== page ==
We thought we’d share some brief highlights of Australian epigenetics publications from the beginning of this year (2018):

The Tumor Suppressor Hic1 Maintains Chromosomal Stability Independent of Tp53

In a brief communication to Oncogene, this January, Professor Watkins from the Garvan Institute of Medical Research, Sydney and colleagues from Monash University, Melbourne used a conditional knockout mouse model to inactivate Hypermethylated–in-Cancer1 (Hic1) tumour suppressor gene. Using this model, Szczepny et al., show that the knockout mouse phenocopies a Brca1 deletion. The knockout resulted in cell cycle arrest, premature senescence, chromosomal instability and spontaneous transformation in vitro. The study reveals that Hic1, which is inactivated by epigenetic silencing in many cancers, “may contribute to malignant transformation through the acquisition of chromosomal instability”, when expression is lost in early tumour formation.

For full-text by Szczepny et al., see – doi 10.1038/s41388-017-0022-1


DNA Methylation-Based Biological Ageing and Cancer Risk and Survival: Pooled Analysis of Seven Prospective Studies

In this publication, Dr Pierre-Antoine Dugué et al., from Cancer Council Victoria, and The University of Melbourne utilize the Melbourne Collaborative Cohort Study to look for an association between ageing and cancer. For this, the authors compared ‘age acceleration’, against the risk of and survival from colorectal, gastric, kidney, lung, prostate, urothelial cancer and B‐cell lymphoma. Age acceleration is a measure of biological ageing based on DNA methylation. Based on their analysis the study was able to identify that “DNA methylation-based measures of biological ageing are associated with increased cancer risk and shorter cancer survival, independently of major health risk factors”. Further, the study found that this was consistent across cancer types. As blood samples were obtained from participants prior to cancer diagnosis, the findings add evidence to the use of “methylation markers of biological ageing as putative predictors of health outcomes”.

For full-text by Dugué et al., see – https://doi.org/10.1186/s13059-017-1302-3


DUSP5 is Methylated in CIMP-high Colorectal Cancer but is Not a Major Regulator of Intestinal Cell Proliferation and Tumorigenesis

Based on their finding that the nuclear ERK-selective phosphatase DUSP5 is downregulated in colorectal tumours and cell lines Togel et al., investigate epigenetic changes to the DUSP5 promoter. The study finds that indeed a subset of DUSP5 promoters are methylated in colorectal cancer (CRC) cell lines and tumours. This promoter methylation is reported to be present particularly in CRCs with the CpG island methylator phenotype (CIMP), which is used for diagnostic, prognostic and monitoring purposes. The study by Professor Mariadason and colleagues from the Olivia Newton-John Cancer Research Institute, and Ludwig Institute for Cancer Research in Melbourne concludes that this epigenetic change “could not account for reduced DUSP5 expression”, but it “can serve as an additional means of identifying CIMP-high colorectal cancer”.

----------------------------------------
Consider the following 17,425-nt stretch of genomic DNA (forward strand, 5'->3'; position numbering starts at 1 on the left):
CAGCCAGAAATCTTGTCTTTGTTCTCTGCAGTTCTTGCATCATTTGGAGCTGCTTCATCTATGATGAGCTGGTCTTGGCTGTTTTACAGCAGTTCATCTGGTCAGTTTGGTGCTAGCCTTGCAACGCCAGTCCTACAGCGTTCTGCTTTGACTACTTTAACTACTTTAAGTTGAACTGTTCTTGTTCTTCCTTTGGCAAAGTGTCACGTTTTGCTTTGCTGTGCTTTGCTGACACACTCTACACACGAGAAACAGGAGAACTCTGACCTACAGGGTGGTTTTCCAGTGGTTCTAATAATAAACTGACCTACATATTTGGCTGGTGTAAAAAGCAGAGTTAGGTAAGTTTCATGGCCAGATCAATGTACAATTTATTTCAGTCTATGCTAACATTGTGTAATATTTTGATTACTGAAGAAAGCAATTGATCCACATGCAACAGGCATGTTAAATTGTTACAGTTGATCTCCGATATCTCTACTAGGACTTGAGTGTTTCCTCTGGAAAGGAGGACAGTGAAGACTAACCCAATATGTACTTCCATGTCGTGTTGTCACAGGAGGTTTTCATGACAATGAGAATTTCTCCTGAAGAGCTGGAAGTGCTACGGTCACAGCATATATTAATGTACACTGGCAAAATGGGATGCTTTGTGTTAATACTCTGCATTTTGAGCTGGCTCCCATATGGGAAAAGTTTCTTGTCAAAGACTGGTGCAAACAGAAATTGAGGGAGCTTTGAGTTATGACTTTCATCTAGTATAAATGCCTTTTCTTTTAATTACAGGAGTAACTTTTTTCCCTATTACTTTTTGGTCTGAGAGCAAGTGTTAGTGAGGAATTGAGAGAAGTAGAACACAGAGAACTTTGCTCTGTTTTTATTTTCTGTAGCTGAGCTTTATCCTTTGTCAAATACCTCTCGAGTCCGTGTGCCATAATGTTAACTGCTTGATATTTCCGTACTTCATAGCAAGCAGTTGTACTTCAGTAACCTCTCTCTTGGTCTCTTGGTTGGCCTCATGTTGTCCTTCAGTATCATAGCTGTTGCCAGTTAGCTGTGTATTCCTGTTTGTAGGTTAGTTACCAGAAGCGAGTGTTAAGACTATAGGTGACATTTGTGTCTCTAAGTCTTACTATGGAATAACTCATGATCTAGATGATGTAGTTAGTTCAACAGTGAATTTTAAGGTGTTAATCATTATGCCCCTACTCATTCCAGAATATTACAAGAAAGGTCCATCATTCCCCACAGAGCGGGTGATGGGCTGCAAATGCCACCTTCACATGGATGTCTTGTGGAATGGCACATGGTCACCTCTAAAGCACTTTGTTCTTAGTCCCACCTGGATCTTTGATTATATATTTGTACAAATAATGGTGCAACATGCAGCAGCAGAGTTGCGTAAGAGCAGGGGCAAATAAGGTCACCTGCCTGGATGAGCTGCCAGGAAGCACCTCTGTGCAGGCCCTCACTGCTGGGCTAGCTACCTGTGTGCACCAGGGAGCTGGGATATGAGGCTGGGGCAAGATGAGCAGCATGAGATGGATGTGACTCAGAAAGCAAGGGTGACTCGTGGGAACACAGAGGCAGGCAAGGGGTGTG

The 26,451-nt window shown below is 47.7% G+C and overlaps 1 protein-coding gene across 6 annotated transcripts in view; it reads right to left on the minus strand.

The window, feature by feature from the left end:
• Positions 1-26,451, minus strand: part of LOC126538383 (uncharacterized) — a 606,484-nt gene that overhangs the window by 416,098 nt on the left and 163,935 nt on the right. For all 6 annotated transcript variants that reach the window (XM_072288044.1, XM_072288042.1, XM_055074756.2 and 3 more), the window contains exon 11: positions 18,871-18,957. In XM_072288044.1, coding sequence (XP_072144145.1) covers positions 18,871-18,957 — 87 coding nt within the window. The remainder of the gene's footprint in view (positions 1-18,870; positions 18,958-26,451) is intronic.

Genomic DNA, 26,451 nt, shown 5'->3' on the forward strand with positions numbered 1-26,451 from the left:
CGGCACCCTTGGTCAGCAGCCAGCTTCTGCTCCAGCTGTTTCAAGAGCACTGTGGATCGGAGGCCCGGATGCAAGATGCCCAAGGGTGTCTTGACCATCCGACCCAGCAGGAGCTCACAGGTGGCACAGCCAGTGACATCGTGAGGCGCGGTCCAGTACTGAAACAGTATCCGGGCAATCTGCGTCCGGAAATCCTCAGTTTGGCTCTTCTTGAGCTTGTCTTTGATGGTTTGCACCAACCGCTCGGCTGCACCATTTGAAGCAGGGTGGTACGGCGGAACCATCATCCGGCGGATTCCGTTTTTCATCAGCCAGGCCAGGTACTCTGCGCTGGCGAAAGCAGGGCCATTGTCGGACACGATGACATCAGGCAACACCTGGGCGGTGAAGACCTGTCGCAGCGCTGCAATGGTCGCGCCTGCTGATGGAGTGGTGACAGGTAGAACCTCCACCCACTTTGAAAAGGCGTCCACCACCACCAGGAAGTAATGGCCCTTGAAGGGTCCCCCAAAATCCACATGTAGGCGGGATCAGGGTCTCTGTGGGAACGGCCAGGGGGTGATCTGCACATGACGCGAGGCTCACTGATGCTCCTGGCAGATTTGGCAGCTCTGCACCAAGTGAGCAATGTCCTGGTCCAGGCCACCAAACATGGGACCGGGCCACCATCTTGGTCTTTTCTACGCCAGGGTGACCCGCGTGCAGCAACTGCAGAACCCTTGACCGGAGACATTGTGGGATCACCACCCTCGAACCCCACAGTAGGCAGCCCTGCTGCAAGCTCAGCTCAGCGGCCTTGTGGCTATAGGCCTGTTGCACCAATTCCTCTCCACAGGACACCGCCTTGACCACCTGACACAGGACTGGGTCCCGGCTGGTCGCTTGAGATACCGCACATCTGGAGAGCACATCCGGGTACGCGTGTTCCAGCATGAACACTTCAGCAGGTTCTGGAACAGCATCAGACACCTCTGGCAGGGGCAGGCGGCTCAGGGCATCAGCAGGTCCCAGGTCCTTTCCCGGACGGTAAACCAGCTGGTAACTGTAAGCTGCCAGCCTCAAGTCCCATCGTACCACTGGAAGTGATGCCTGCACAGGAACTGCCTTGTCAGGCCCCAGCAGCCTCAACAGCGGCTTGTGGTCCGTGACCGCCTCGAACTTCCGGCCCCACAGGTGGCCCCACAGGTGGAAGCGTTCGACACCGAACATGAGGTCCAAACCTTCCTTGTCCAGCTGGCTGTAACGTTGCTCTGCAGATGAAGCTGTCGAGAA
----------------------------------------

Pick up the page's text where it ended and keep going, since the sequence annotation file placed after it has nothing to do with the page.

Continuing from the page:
For the full-text article by Tögel et al., see – DOI: 0.1038/s41598-018-20176-9


Epigenome-Wide Analysis in Newborn Blood Spots from Monozygotic Twins Discordant for Cerebral Palsy Reveals Consistent Regional Differences in DNA Methylation

From the Murdoch Children’s Research Institute, Melbourne and the Department of Paediatrics at The University of Melbourne, Mohandas et al., utilise the discordant monozygotic twin model to understand and measure epigenetic changes associated with the development of Cerebral palsy. The study led by A/Professor Craig used Illumina Infinium Human Methylation 450 BeadChip arrays on DNA from 15 newborn monozygotic twin pairs. These twins later became discordant for Cerebral palsy. Their results revealed 33 differentially methylated probes related 2 Differentially Methylated Regions (DMRs) making “an initial step towards investigating potential CP-associated epigenetic differences, with the longer term aim of identifying predictive biomarkers with clinical utility.”

For the full-text article by Mohandas et al., DOI: 10.1186/s13148-018-0457-4

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